Brinjals with Chilli: 2.5/5

My parents shared this, but they mentioned that it would taste better if the sambal chilli was cooked together with the brinjals rather than merely being added on top.

Beef Rendang: 2.5/5

It's difficult to make out what exactly it is from the picture, but underneath the gravy is thick slices of beef. "Rendang" shouldn't be confused with the typical Malay curry, inasmuch as coconut milk and spices are used to prepare it as well. I didn't quite like the rendang here because it had too much of a "satay" taste to it. Moreover, there was too much fats on the meat.

Very good and polite. The staff came by our table twice to ask if we had enough gravy to go with our rice.

Around $40 for all of the dishes, four plates of rice, two teas and one Coke.
If it isn't enough for you, you might like to get some Malay kuehs (traditional cakes) or biscuits found at the front counter.

69 Kiliney Road.

House of Sundanese Food

Me and Daphne were walking aimlessly around Great World City when we came by this restaurant and realised that it has been quite a while since we've eaten our favourite Tahu Telor. We only learned five minutes after placing our orders that they have run out of it (oh man!) but we stayed on and decided to give another dish a try.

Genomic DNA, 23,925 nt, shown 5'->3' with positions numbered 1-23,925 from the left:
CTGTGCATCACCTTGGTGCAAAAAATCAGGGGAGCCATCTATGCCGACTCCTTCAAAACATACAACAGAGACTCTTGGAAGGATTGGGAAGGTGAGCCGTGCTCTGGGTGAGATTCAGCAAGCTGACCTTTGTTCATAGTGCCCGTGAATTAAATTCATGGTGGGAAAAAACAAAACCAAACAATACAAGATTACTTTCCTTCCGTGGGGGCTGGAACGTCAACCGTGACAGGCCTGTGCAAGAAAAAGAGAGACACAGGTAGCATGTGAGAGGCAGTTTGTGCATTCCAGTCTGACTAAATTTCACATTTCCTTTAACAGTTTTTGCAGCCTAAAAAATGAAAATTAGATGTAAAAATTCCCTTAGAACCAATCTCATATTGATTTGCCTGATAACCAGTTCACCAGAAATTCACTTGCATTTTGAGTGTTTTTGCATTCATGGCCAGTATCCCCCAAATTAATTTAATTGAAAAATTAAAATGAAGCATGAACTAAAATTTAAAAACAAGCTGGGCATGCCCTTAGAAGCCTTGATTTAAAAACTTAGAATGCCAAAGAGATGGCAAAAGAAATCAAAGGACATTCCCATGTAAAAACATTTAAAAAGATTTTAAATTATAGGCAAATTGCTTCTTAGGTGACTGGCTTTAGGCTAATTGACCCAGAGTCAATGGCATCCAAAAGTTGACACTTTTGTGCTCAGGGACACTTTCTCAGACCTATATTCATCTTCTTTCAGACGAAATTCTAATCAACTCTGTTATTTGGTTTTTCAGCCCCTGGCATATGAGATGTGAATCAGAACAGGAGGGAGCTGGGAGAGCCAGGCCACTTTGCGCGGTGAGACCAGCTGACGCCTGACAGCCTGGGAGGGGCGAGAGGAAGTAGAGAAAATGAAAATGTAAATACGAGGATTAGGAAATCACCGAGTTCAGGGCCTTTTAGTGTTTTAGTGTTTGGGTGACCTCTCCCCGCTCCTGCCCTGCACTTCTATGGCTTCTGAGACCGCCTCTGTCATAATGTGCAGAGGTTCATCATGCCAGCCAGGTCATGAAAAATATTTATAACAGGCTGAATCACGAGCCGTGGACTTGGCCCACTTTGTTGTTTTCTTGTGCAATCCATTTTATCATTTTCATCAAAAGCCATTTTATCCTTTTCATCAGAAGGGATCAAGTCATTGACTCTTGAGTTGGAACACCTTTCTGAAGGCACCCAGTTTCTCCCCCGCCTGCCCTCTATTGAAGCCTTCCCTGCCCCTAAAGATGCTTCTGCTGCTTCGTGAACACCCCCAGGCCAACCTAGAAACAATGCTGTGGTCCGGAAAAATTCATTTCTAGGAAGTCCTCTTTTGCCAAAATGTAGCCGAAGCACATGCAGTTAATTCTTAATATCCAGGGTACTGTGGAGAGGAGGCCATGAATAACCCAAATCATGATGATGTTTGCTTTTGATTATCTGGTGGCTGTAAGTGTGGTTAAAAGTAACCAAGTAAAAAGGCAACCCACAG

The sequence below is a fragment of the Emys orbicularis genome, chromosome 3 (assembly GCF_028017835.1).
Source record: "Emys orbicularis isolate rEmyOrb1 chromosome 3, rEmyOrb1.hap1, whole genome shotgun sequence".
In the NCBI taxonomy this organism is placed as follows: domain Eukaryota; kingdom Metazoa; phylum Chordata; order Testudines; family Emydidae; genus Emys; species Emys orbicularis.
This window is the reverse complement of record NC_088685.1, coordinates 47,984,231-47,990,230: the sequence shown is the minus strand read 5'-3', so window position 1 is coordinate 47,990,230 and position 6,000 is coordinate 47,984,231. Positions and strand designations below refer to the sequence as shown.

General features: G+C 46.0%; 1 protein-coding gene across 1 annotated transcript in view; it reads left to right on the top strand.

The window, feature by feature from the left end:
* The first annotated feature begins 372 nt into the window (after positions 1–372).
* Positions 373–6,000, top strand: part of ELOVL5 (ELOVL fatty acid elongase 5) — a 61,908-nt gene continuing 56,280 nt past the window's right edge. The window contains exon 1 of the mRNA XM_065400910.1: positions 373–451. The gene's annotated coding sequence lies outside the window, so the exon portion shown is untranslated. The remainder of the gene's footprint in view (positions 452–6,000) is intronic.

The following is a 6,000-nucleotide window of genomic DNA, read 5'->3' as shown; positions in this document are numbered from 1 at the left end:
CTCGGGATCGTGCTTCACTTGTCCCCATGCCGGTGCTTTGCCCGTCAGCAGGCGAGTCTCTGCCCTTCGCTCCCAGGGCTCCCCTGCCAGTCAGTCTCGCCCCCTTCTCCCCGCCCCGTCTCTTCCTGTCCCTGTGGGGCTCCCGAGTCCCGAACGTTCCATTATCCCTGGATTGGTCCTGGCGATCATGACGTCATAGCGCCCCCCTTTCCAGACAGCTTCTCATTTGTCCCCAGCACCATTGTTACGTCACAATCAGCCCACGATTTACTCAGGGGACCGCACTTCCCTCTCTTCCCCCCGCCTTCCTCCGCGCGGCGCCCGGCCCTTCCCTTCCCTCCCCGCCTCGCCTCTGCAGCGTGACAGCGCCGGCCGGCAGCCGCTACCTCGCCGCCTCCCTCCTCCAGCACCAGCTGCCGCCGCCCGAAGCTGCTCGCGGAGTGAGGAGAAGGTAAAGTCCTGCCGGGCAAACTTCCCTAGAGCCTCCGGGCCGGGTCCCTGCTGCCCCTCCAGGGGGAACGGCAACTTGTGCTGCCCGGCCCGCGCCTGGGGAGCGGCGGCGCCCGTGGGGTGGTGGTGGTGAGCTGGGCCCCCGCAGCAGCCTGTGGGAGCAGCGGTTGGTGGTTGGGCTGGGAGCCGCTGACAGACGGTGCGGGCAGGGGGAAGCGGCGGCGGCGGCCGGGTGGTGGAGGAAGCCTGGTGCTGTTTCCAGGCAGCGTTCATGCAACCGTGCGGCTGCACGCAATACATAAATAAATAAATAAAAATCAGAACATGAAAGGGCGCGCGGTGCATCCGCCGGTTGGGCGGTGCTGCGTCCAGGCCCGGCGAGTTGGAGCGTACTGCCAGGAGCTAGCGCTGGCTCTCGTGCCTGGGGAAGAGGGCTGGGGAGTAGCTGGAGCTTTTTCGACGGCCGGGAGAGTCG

Fried Stuffed Tau Pok: 3/5

The tofu alternative to tahu telor - fried beancurd (confused yet? tofu, tahu and beancurd: same thing, different names) stuffed with minced chicken, mixed vegetables and chestnuts. I didn't like this dish much because of the hard chestnuts, but Daphne liked it because she found them crunchy. Alas, the subjectiveness of taste.

Cumi-Cumi Bakar: 2.5/5

Otherwise known as grilled squid. A bit too rubbery for my liking and the seasoning was too uneven. Only the squid head tasted good.

Kangkong Tau Jio: 3.25/5

I'm not exactly sure what they call "kangkong" in Western countries, but a brief check on the Net turned out the term "water spinach". Instead of the usual sambal chilli, this restaurant cooks its kangkong with "tau jio" (fermented black beans) and it was quite alright. Thank goodness we asked for some chilli to be added though, otherwise it wouldn't make our tongues "dance" much, as their posters seem to promise.

Ayam Bumbu: 3.5/5

An Indonesian variation of the popular chicken curry. Although the curry wasn't served very hot, the chilli and spices used in it were tantalising enough for our tastebuds. The chicken was very soft and tender as well.

Very good and polite.

$7.00 for the fried stuffed tau pok
$2.80 for the cumi-cumi bakar (promotional price)
$5.90 for the kangkong tau jio
$5.80 for the ayam bumbu
$1.90 for a plate of white rice *gasp!*
--> ask for more while they're filling your plate if you're a big eater

*Prices subject to the usual 7% GST and 10% service charge.

Great World City, #02-18.

Additional Comment
Certified Halal.

2009 ·*the simplest aphrodisiac by TNB | Official Singapore Food Blog.